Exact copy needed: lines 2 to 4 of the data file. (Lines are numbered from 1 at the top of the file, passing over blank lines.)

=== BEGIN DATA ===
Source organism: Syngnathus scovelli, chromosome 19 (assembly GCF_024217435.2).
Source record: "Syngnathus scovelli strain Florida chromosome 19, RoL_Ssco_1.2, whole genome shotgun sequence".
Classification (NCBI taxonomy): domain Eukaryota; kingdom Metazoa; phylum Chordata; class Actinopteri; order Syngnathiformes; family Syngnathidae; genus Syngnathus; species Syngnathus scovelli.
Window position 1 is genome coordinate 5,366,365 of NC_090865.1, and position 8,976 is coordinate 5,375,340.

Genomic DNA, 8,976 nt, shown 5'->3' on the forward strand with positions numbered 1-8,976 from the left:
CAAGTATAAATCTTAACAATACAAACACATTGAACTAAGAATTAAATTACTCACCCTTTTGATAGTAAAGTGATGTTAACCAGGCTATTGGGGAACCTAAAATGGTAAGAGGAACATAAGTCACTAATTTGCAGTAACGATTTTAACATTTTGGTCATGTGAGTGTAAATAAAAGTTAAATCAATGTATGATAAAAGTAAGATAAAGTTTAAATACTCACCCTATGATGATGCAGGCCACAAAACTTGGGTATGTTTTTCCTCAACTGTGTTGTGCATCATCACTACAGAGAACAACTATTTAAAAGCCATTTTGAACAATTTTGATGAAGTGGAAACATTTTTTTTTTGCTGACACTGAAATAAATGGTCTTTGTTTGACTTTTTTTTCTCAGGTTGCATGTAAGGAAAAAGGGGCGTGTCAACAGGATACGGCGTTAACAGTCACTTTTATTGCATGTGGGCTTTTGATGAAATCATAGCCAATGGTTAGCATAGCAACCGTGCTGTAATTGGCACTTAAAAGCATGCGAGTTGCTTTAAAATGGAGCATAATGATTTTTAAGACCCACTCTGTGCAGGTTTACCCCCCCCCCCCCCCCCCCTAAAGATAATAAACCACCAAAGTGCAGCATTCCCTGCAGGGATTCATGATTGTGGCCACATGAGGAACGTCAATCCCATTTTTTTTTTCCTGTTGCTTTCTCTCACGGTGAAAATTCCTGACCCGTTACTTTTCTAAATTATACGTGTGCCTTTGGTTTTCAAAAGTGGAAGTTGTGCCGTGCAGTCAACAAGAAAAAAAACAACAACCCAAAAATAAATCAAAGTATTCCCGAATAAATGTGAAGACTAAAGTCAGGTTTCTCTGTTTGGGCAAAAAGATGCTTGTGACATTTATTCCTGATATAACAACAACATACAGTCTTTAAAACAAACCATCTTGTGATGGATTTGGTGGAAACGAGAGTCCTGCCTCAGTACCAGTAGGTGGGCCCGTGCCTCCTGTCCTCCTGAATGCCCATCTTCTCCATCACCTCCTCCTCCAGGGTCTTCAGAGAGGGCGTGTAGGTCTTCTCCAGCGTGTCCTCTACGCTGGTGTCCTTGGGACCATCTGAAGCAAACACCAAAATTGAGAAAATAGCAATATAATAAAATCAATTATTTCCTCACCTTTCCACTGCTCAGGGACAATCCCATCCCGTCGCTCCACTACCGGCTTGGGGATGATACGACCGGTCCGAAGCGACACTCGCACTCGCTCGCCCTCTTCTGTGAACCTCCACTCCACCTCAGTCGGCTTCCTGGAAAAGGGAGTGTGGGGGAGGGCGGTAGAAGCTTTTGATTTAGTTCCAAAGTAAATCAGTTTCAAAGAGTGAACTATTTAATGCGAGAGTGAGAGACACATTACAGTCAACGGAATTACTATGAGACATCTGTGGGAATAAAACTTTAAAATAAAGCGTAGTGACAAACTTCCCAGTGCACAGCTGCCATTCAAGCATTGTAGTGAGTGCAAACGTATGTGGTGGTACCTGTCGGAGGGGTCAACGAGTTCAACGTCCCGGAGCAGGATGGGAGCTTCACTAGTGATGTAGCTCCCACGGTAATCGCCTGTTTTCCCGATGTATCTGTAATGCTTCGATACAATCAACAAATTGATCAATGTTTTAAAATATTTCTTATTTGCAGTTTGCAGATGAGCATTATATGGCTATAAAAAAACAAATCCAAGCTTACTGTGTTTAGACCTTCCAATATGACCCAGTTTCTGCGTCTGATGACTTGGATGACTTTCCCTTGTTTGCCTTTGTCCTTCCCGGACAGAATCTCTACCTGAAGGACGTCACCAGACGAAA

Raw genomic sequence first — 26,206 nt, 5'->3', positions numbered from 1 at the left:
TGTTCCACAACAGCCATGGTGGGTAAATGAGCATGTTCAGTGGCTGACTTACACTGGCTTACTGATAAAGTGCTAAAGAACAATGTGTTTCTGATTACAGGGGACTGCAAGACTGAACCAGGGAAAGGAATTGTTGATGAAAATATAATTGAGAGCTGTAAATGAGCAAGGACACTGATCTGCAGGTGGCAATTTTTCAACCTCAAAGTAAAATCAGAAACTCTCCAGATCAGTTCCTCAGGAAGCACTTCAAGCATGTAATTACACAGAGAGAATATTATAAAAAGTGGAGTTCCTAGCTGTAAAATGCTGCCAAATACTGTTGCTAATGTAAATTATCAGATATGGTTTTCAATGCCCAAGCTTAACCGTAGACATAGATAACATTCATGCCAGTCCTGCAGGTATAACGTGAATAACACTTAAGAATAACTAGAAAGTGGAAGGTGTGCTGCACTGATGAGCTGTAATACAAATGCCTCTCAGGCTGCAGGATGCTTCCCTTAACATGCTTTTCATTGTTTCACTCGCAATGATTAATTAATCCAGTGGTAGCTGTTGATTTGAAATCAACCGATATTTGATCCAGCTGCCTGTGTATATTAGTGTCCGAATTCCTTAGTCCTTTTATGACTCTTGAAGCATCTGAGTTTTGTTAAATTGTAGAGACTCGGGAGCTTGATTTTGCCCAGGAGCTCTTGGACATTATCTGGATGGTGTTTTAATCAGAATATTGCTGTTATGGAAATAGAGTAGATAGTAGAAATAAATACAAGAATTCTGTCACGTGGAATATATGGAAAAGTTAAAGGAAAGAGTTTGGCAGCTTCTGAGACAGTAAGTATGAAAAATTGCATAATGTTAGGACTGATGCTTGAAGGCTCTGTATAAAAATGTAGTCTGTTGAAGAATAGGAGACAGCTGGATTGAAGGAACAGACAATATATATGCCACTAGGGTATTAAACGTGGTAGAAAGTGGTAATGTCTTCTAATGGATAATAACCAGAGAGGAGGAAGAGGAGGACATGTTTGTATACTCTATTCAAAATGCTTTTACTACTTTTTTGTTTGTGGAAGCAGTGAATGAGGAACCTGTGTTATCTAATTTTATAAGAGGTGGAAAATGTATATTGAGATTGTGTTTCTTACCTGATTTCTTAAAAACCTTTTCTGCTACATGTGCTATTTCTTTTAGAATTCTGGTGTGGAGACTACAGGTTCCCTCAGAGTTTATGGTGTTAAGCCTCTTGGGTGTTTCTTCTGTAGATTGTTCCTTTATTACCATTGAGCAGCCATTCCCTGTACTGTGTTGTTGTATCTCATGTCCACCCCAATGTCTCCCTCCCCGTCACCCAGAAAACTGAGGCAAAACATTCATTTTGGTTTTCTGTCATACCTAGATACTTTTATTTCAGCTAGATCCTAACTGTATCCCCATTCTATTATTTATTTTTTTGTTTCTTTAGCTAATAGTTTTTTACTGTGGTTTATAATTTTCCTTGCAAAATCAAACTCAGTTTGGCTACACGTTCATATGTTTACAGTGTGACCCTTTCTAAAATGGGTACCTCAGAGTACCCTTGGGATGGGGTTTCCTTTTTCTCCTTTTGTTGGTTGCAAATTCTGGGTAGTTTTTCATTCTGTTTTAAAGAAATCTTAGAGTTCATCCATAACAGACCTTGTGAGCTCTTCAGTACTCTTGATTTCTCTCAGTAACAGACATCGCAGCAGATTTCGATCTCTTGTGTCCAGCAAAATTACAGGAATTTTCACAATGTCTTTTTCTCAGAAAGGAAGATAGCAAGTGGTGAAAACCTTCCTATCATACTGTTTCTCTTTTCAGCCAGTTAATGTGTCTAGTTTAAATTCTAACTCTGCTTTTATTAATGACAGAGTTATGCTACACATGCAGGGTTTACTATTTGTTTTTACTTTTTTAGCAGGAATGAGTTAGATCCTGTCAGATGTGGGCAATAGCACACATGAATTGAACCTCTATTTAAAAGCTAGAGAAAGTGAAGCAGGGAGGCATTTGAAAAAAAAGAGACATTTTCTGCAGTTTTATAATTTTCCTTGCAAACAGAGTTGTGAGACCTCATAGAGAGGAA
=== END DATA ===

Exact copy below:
Source record: "Syngnathus scovelli strain Florida chromosome 19, RoL_Ssco_1.2, whole genome shotgun sequence".
Classification (NCBI taxonomy): domain Eukaryota; kingdom Metazoa; phylum Chordata; class Actinopteri; order Syngnathiformes; family Syngnathidae; genus Syngnathus; species Syngnathus scovelli.
Window position 1 is genome coordinate 5,366,365 of NC_090865.1, and position 8,976 is coordinate 5,375,340.